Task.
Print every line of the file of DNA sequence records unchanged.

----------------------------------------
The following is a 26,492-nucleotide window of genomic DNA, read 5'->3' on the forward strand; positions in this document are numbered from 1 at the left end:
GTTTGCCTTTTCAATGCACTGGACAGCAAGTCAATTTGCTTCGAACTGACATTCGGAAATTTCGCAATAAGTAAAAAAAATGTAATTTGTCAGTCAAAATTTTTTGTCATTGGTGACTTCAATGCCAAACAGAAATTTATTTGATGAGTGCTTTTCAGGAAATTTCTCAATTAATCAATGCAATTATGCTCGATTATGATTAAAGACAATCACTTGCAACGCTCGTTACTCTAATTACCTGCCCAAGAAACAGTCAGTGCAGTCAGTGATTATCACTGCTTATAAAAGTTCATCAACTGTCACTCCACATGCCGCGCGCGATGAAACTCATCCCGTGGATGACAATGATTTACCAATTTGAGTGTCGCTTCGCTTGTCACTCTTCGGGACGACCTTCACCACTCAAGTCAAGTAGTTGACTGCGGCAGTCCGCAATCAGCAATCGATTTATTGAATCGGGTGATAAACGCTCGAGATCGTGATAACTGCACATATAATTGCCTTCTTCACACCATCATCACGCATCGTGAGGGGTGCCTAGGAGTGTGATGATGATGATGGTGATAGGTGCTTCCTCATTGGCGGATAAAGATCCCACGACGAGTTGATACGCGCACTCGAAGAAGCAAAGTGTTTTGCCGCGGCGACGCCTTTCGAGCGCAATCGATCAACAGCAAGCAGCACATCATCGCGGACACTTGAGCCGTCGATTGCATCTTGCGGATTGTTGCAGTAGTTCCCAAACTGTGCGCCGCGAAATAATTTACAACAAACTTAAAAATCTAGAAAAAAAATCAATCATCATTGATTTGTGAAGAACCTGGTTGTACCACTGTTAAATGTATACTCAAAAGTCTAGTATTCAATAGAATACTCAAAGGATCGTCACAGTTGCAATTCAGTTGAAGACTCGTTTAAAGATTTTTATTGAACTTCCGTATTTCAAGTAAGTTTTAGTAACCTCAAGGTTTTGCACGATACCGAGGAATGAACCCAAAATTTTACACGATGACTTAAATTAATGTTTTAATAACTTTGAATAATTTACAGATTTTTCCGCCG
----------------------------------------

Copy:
The following is a 26,492-nucleotide window of genomic DNA, read 5'->3' on the forward strand; positions in this document are numbered from 1 at the left end:
GTTTGCCTTTTCAATGCACTGGACAGCAAGTCAATTTGCTTCGAACTGACATTCGGAAATTTCGCAATAAGTAAAAAAAATGTAATTTGTCAGTCAAAATTTTTTGTCATTGGTGACTTCAATGCCAAACAGAAATTTATTTGATGAGTGCTTTTCAGGAAATTTCTCAATTAATCAATGCAATTATGCTCGATTATGATTAAAGACAATCACTTGCAACGCTCGTTACTCTAATTACCTGCCCAAGAAACAGTCAGTGCAGTCAGTGATTATCACTGCTTATAAAAGTTCATCAACTGTCACTCCACATGCCGCGCGCGATGAAACTCATCCCGTGGATGACAATGATTTACCAATTTGAGTGTCGCTTCGCTTGTCACTCTTCGGGACGACCTTCACCACTCAAGTCAAGTAGTTGACTGCGGCAGTCCGCAATCAGCAATCGATTTATTGAATCGGGTGATAAACGCTCGAGATCGTGATAACTGCACATATAATTGCCTTCTTCACACCATCATCACGCATCGTGAGGGGTGCCTAGGAGTGTGATGATGATGATGGTGATAGGTGCTTCCTCATTGGCGGATAAAGATCCCACGACGAGTTGATACGCGCACTCGAAGAAGCAAAGTGTTTTGCCGCGGCGACGCCTTTCGAGCGCAATCGATCAACAGCAAGCAGCACATCATCGCGGACACTTGAGCCGTCGATTGCATCTTGCGGATTGTTGCAGTAGTTCCCAAACTGTGCGCCGCGAAATAATTTACAACAAACTTAAAAATCTAGAAAAAAAATCAATCATCATTGATTTGTGAAGAACCTGGTTGTACCACTGTTAAATGTATACTCAAAAGTCTAGTATTCAATAGAATACTCAAAGGATCGTCACAGTTGCAATTCAGTTGAAGACTCGTTTAAAGATTTTTATTGAACTTCCGTATTTCAAGTAAGTTTTAGTAACCTCAAGGTTTTGCACGATACCGAGGAATGAACCCAAAATTTTACACGATGACTTAAATTAATGTTTTAATAACTTTGAATAATTTACAGATTTTTCCGCCG